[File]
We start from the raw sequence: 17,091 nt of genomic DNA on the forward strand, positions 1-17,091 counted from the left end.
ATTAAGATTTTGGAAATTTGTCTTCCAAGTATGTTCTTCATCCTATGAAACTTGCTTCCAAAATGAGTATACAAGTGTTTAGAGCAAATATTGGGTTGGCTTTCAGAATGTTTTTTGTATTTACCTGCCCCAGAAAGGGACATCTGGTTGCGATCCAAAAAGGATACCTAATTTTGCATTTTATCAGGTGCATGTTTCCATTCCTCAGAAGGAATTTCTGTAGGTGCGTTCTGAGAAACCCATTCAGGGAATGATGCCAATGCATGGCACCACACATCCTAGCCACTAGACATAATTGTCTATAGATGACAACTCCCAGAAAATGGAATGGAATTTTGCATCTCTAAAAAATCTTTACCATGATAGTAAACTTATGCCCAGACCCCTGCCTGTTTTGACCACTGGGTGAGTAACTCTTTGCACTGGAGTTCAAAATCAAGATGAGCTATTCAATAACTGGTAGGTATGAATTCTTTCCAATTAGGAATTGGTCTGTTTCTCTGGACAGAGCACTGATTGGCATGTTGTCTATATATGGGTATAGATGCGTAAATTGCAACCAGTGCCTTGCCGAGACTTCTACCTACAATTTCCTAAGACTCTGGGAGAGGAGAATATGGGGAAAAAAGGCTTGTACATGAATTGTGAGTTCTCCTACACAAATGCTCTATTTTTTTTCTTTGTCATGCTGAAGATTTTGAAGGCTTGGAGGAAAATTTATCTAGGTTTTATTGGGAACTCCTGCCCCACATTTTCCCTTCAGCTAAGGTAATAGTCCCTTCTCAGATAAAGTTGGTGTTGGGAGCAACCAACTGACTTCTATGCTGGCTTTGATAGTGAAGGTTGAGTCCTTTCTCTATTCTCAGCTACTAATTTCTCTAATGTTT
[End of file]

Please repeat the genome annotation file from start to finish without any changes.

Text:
We start from the raw sequence: 17,091 nt of genomic DNA on the forward strand, positions 1-17,091 counted from the left end.
ATTAAGATTTTGGAAATTTGTCTTCCAAGTATGTTCTTCATCCTATGAAACTTGCTTCCAAAATGAGTATACAAGTGTTTAGAGCAAATATTGGGTTGGCTTTCAGAATGTTTTTTGTATTTACCTGCCCCAGAAAGGGACATCTGGTTGCGATCCAAAAAGGATACCTAATTTTGCATTTTATCAGGTGCATGTTTCCATTCCTCAGAAGGAATTTCTGTAGGTGCGTTCTGAGAAACCCATTCAGGGAATGATGCCAATGCATGGCACCACACATCCTAGCCACTAGACATAATTGTCTATAGATGACAACTCCCAGAAAATGGAATGGAATTTTGCATCTCTAAAAAATCTTTACCATGATAGTAAACTTATGCCCAGACCCCTGCCTGTTTTGACCACTGGGTGAGTAACTCTTTGCACTGGAGTTCAAAATCAAGATGAGCTATTCAATAACTGGTAGGTATGAATTCTTTCCAATTAGGAATTGGTCTGTTTCTCTGGACAGAGCACTGATTGGCATGTTGTCTATATATGGGTATAGATGCGTAAATTGCAACCAGTGCCTTGCCGAGACTTCTACCTACAATTTCCTAAGACTCTGGGAGAGGAGAATATGGGGAAAAAAGGCTTGTACATGAATTGTGAGTTCTCCTACACAAATGCTCTATTTTTTTTCTTTGTCATGCTGAAGATTTTGAAGGCTTGGAGGAAAATTTATCTAGGTTTTATTGGGAACTCCTGCCCCACATTTTCCCTTCAGCTAAGGTAATAGTCCCTTCTCAGATAAAGTTGGTGTTGGGAGCAACCAACTGACTTCTATGCTGGCTTTGATAGTGAAGGTTGAGTCCTTTCTCTATTCTCAGCTACTAATTTCTCTAATGTTT